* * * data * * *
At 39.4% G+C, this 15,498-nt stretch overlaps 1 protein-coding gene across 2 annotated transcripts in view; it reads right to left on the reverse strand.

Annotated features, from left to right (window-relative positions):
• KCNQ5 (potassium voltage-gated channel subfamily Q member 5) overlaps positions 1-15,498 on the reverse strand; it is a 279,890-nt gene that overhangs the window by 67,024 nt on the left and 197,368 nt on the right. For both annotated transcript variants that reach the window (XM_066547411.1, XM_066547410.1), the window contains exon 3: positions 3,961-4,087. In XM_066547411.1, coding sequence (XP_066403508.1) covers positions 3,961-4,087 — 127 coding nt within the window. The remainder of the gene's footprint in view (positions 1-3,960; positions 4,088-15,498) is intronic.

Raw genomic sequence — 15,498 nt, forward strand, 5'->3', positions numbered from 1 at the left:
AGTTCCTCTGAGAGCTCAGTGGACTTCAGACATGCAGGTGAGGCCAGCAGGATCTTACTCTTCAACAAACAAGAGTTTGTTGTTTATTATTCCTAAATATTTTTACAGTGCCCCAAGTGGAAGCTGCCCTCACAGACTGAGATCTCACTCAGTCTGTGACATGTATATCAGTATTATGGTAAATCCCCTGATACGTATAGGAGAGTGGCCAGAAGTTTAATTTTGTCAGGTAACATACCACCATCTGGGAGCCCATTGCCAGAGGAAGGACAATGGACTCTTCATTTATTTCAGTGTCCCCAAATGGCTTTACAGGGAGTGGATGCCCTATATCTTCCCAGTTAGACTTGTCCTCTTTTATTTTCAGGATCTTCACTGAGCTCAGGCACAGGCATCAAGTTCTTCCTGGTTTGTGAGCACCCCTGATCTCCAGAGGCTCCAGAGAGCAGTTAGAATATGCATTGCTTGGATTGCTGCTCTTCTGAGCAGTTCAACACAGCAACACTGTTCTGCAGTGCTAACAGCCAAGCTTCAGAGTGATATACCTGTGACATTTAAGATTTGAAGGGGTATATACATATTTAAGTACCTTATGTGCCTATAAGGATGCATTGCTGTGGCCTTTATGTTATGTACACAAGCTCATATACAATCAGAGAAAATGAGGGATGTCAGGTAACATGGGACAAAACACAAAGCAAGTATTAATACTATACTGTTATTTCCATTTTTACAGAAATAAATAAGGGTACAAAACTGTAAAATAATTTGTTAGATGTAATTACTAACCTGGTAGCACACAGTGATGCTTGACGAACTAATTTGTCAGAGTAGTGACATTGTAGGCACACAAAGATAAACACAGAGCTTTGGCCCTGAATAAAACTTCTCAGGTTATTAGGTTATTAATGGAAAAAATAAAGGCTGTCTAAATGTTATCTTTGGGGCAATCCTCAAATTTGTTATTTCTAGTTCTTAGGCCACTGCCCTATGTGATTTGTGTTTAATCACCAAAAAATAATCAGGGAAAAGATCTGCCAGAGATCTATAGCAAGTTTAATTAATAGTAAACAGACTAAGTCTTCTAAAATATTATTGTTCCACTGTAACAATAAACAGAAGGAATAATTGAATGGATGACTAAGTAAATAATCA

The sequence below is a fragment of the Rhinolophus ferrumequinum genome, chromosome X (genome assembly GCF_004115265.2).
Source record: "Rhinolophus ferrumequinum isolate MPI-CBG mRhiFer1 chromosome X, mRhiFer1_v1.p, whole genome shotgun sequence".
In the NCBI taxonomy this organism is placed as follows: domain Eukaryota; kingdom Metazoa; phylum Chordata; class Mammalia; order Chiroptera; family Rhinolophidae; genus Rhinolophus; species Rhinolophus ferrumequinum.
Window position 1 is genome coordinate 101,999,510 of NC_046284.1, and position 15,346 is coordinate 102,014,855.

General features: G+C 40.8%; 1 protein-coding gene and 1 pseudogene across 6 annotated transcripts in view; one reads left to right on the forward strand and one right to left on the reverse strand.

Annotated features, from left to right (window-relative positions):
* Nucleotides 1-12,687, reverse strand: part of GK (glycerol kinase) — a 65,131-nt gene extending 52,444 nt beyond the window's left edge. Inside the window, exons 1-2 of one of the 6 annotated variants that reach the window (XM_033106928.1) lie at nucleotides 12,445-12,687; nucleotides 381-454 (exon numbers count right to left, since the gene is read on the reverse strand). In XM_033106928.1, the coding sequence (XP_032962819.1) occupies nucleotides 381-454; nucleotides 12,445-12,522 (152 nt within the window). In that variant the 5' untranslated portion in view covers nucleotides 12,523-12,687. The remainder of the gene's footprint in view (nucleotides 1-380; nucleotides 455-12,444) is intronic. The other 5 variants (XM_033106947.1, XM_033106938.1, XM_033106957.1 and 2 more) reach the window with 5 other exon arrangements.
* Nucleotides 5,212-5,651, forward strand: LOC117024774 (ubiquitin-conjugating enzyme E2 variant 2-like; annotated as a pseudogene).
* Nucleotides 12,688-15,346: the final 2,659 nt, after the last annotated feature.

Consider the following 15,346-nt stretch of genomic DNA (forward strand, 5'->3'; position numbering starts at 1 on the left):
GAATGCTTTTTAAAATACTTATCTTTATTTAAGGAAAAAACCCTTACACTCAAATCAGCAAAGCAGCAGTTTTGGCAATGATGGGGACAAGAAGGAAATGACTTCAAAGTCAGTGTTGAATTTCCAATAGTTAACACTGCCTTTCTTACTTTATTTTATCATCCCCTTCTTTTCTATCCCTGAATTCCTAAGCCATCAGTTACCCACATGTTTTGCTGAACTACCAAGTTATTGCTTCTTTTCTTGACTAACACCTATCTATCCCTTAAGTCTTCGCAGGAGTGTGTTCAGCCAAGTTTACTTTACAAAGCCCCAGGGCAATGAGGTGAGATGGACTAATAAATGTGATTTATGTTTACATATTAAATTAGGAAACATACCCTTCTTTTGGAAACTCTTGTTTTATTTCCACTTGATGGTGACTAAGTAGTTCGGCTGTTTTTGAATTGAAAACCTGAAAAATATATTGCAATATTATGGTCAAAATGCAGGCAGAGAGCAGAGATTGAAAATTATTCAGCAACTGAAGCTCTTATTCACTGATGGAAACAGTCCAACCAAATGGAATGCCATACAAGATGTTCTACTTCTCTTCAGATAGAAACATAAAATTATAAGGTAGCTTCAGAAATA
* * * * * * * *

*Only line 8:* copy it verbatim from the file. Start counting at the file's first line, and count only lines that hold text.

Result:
In the NCBI taxonomy this organism is placed as follows: domain Eukaryota; kingdom Metazoa; phylum Chordata; class Mammalia; order Chiroptera; family Rhinolophidae; genus Rhinolophus; species Rhinolophus ferrumequinum.